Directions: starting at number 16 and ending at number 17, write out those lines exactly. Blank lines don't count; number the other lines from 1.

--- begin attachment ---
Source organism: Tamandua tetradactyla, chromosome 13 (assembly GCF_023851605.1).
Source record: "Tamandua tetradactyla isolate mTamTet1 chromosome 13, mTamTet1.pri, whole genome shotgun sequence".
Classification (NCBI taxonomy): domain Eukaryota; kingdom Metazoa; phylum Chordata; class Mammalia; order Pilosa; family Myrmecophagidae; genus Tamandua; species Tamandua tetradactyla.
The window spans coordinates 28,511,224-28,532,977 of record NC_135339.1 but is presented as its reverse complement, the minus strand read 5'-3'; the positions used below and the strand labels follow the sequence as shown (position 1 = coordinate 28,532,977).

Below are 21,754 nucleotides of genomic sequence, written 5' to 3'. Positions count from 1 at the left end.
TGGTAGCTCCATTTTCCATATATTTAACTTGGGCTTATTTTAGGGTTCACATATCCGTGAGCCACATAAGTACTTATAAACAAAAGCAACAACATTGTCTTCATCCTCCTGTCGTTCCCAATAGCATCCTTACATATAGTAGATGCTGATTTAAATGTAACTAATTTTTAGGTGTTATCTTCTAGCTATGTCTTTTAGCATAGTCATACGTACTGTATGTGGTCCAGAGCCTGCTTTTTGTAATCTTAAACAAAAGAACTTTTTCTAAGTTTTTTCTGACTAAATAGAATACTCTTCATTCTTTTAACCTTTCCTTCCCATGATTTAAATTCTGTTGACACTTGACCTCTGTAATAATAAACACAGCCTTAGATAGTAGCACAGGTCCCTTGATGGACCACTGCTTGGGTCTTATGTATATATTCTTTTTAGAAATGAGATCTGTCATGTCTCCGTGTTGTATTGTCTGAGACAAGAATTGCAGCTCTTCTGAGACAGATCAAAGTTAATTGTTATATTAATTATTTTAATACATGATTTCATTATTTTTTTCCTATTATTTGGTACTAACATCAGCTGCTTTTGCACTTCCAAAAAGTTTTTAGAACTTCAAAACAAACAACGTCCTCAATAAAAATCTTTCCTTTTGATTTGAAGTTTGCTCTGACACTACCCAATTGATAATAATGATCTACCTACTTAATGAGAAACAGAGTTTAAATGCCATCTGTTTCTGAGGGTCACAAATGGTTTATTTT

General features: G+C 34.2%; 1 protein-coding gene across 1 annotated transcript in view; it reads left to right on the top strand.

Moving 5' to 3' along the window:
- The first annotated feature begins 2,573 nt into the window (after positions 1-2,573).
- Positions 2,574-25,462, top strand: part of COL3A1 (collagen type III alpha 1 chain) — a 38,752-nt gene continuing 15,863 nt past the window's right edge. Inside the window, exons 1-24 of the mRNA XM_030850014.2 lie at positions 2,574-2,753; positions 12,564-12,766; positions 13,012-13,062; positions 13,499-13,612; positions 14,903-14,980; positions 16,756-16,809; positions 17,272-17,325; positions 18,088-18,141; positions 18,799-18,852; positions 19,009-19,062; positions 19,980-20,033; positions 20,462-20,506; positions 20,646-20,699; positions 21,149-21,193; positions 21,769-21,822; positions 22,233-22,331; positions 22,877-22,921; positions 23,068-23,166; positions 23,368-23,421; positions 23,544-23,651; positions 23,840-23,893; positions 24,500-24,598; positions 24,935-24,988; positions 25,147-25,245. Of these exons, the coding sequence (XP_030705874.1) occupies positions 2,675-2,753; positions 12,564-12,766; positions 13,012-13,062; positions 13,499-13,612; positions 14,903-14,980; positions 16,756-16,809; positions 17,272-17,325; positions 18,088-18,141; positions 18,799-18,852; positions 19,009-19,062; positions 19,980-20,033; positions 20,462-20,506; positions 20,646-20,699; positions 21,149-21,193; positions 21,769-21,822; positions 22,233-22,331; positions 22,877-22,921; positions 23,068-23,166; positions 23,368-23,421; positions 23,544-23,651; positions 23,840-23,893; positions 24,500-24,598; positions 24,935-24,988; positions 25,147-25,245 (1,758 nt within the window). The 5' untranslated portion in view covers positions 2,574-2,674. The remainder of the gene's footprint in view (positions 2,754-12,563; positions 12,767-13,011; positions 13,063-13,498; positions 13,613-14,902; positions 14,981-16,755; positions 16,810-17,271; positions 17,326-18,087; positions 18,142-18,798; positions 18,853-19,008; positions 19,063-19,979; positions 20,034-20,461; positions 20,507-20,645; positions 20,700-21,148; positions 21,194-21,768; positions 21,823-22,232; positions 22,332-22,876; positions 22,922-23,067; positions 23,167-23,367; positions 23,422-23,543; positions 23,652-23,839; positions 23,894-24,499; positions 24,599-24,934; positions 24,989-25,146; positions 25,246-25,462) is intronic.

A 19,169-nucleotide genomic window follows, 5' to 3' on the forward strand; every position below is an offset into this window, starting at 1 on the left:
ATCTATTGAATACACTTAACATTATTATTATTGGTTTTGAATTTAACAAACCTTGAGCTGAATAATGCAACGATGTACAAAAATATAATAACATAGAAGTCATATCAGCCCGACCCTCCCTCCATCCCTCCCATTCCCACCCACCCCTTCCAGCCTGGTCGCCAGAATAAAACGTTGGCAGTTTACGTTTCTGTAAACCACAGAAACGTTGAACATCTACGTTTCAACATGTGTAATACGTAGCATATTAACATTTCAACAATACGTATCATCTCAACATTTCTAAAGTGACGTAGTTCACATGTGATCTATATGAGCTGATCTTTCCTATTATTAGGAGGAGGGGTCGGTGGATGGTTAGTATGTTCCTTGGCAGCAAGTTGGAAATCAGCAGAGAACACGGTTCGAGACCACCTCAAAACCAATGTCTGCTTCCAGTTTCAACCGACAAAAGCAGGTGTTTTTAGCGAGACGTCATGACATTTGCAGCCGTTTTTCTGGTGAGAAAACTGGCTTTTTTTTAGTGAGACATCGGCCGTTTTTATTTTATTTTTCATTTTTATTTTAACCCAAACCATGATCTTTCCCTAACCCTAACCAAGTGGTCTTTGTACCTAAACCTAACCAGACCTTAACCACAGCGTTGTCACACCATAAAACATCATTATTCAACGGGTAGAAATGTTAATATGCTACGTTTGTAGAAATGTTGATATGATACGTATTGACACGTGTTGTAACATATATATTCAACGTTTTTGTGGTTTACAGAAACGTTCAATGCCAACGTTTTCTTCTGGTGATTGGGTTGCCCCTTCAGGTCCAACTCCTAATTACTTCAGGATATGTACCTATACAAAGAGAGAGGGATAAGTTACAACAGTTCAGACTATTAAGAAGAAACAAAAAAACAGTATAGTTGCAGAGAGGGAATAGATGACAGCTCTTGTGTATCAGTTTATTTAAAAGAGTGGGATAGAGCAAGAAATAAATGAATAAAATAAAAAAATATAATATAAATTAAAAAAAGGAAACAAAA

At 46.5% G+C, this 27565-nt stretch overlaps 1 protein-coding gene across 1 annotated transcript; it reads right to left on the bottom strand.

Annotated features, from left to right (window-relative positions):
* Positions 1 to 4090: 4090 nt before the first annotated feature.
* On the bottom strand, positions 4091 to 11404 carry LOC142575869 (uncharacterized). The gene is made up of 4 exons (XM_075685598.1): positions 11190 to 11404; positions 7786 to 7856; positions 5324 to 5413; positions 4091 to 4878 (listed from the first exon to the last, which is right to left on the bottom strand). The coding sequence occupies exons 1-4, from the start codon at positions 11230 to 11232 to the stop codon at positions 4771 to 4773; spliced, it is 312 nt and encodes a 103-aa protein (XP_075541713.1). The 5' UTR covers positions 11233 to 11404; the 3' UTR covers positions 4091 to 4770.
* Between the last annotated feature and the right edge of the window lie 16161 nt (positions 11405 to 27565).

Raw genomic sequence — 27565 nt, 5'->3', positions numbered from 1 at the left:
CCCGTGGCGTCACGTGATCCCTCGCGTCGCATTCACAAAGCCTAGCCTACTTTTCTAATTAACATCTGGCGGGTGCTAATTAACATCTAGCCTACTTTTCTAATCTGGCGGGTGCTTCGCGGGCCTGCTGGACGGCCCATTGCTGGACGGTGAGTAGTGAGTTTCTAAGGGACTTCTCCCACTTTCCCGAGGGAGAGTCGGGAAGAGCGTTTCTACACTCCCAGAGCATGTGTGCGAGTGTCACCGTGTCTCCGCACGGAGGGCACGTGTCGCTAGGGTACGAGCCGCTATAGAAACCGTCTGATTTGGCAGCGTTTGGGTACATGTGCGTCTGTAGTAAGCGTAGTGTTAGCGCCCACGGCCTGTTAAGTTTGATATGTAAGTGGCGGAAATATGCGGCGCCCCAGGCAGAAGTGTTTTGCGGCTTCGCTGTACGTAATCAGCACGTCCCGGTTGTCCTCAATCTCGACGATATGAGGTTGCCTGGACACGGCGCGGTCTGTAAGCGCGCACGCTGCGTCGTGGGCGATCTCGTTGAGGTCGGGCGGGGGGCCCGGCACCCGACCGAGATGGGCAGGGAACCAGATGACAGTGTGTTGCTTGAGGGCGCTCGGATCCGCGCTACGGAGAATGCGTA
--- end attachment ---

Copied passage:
* On the bottom strand, positions 4091 to 11404 carry LOC142575869 (uncharacterized). The gene is made up of 4 exons (XM_075685598.1): positions 11190 to 11404; positions 7786 to 7856; positions 5324 to 5413; positions 4091 to 4878 (listed from the first exon to the last, which is right to left on the bottom strand). The coding sequence occupies exons 1-4, from the start codon at positions 11230 to 11232 to the stop codon at positions 4771 to 4773; spliced, it is 312 nt and encodes a 103-aa protein (XP_075541713.1). The 5' UTR covers positions 11233 to 11404; the 3' UTR covers positions 4091 to 4770.
* Between the last annotated feature and the right edge of the window lie 16161 nt (positions 11405 to 27565).